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Search results for CD burning with a 2.6 kernel (IDE)

Linux Linux 2.6: Compiling and Installing
Post date: April 15, 2005, 18:04 Category: System Views: 55
Tutorial quote: We'll look at the process of compiling and installing a new kernel safely, without overwriting the existing kernel.

You can install as many kernels as you like on a Linux system, and select the one you want to run at boot time. This makes it easy to test different kernels, and different kernel configurations, with particular sets of hardware or applications. The wise network admin always tests new kernels before running them on production machines.
RedHat Choosing an I/O Scheduler for Red Hat Enterprise Linux 4
Post date: July 18, 2005, 18:07 Category: Benchmarks Views: 176
Tutorial quote: The Linux kernel, the core of the operating system, is responsible for controlling disk access by using kernel I/O scheduling. Red Hat Enterprise Linux 3 with a 2.4 kernel base uses a single, robust, general purpose I/O elevator. The 2.4 I/O scheduler has a reasonable number of tuning options by controlling the amount of time a request remains in an I/O queue before being serviced using the elvtune command. While Red Hat Enterprise Linux 3 offers most workloads excellent performance, it does not always provide the best I/O characteristics for the wide range of applications in use by Linux users these days. The I/O schedulers provided in Red Hat Enterprise Linux 4, embedded in the 2.6 kernel, have advanced the I/O capabilities of Linux significantly. With Red Hat Enterprise Linux 4, applications can now optimize the kernel I/O at boot time, by selecting one of four different I/O schedulers.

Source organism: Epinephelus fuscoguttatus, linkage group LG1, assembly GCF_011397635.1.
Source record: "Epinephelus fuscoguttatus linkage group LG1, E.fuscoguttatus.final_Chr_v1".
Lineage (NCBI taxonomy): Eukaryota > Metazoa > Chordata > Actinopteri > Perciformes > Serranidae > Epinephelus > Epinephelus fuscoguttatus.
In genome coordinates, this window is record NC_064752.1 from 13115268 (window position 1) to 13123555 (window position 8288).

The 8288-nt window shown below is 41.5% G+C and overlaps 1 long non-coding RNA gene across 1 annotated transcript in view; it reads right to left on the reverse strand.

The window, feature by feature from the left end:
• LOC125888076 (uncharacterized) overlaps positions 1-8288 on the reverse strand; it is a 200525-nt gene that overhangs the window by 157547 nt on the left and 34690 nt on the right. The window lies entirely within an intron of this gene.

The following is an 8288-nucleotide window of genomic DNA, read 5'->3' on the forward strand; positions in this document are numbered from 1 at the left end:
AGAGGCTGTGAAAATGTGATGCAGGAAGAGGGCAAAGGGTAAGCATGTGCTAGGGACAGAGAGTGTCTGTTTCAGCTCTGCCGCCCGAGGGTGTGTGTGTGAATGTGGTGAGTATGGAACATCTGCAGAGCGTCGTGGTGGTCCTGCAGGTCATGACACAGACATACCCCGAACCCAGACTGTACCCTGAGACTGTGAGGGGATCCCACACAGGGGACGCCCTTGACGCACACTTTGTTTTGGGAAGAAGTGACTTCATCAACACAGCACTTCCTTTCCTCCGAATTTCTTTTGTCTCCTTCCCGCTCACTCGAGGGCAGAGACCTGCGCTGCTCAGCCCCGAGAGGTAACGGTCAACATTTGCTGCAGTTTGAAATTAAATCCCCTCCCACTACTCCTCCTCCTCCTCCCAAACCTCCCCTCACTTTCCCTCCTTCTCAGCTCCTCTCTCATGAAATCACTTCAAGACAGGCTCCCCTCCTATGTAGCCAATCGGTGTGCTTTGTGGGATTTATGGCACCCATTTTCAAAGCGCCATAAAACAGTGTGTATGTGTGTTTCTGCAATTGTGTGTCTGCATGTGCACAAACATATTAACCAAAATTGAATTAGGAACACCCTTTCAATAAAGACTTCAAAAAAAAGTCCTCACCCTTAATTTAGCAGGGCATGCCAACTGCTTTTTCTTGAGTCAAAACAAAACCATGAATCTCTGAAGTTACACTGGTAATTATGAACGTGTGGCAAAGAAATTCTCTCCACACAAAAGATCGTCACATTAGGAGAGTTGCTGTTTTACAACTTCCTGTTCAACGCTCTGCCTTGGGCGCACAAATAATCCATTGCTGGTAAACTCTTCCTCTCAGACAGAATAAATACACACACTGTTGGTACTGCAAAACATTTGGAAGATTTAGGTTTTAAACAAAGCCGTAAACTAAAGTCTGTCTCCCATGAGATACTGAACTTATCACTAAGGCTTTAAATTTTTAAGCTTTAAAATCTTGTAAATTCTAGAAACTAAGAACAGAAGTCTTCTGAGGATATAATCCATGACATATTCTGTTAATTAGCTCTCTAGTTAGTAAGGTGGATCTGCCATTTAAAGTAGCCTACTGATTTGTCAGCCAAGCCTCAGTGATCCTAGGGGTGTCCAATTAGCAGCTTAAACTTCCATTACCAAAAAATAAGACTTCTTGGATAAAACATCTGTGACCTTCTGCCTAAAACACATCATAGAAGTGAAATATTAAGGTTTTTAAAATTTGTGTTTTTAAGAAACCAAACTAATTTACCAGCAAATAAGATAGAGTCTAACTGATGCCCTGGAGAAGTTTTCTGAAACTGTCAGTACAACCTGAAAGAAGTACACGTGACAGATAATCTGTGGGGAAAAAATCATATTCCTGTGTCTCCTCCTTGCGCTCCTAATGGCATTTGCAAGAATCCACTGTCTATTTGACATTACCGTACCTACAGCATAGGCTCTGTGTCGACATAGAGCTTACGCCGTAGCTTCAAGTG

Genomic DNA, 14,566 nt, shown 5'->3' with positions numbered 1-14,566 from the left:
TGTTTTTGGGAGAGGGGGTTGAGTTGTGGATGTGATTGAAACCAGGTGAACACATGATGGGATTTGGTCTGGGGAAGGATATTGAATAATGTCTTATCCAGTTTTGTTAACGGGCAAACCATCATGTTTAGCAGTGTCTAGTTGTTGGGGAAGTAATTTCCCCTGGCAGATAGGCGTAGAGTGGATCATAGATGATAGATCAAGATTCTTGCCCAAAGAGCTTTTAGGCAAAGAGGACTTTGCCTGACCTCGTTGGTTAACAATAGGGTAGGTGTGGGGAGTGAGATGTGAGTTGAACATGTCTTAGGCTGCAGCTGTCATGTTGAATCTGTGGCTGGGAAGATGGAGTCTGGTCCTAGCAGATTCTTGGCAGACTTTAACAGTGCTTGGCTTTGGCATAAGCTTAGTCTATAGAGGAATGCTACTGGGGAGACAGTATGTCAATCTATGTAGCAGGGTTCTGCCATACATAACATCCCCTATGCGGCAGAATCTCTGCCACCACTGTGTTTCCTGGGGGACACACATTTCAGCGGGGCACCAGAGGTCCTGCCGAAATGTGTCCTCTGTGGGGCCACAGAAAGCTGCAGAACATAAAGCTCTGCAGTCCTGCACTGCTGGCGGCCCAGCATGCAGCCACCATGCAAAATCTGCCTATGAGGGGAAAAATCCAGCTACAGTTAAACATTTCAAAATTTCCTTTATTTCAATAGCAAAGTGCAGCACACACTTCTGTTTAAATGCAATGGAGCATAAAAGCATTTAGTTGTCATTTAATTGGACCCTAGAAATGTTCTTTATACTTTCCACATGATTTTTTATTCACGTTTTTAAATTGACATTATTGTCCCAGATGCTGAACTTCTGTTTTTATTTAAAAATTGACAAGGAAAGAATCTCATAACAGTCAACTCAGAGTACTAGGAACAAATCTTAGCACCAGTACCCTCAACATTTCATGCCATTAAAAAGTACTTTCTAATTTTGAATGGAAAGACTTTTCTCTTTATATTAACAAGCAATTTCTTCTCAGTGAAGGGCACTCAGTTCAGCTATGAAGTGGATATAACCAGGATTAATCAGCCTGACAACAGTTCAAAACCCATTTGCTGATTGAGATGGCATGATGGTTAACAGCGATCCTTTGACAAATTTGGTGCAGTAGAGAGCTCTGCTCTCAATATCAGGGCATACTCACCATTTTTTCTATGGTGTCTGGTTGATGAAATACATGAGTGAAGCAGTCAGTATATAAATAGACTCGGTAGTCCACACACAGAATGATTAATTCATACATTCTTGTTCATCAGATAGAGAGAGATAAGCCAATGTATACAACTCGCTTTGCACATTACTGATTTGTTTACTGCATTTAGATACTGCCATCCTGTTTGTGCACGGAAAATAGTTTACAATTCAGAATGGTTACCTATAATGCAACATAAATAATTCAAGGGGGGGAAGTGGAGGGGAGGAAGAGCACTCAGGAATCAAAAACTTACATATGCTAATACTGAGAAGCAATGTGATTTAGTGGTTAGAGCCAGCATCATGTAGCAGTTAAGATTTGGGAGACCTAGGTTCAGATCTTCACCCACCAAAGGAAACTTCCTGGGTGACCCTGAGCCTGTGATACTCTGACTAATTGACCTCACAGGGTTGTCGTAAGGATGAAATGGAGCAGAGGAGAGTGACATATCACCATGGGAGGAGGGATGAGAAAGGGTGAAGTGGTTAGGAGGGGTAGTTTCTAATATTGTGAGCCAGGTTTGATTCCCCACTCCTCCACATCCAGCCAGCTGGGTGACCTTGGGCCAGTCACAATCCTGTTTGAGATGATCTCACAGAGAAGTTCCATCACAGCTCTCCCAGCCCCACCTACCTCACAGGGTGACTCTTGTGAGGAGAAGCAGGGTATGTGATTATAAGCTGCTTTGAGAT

Ubuntu Essential house keeping in Ubuntu
Post date: December 8, 2005, 06:12 Category: System Views: 184
Tutorial quote: I started using Ubuntu Breezy ver 5.10 a month back on my machine. Prior to that I was exclusively into Fedora. What drew me to Ubuntu was the huge number of packages in its repositories including softwares which I find useful on a day-to-day basis like Tomboy which I had to compile from source in Fedora. But the Ubuntu CD comes with the base packages which support only open file formats. So if you want support for proprietary file formats like mp3 and quicktime support as well as install softwares not included on the CD, then you have to do some work.

I call it essential housekeeping because it is not exactly a problem, but only a matter of finding out how to get the necessary support. Here I share my experiences in putting the Ubuntu house in order on my machine.
Linux Building a GameCube Linux Kernel
Post date: January 23, 2006, 10:01 Category: System Views: 38
Tutorial quote: This guide explains briefly the necessary steps to produce a Linux kernel suitable for the GameCube, using a Linux PC.
Gentoo Logitech quickcam on 2.6.x kernel
Post date: April 25, 2005, 19:04 Category: Hardware Views: 82
Tutorial quote: This short tutorial explains how to get your Logitech Quickcam to work under 2.6.x kernel.
RedHat Compile 2.6 kernel for RedHat 9 and 8.0 and get Fedora Updates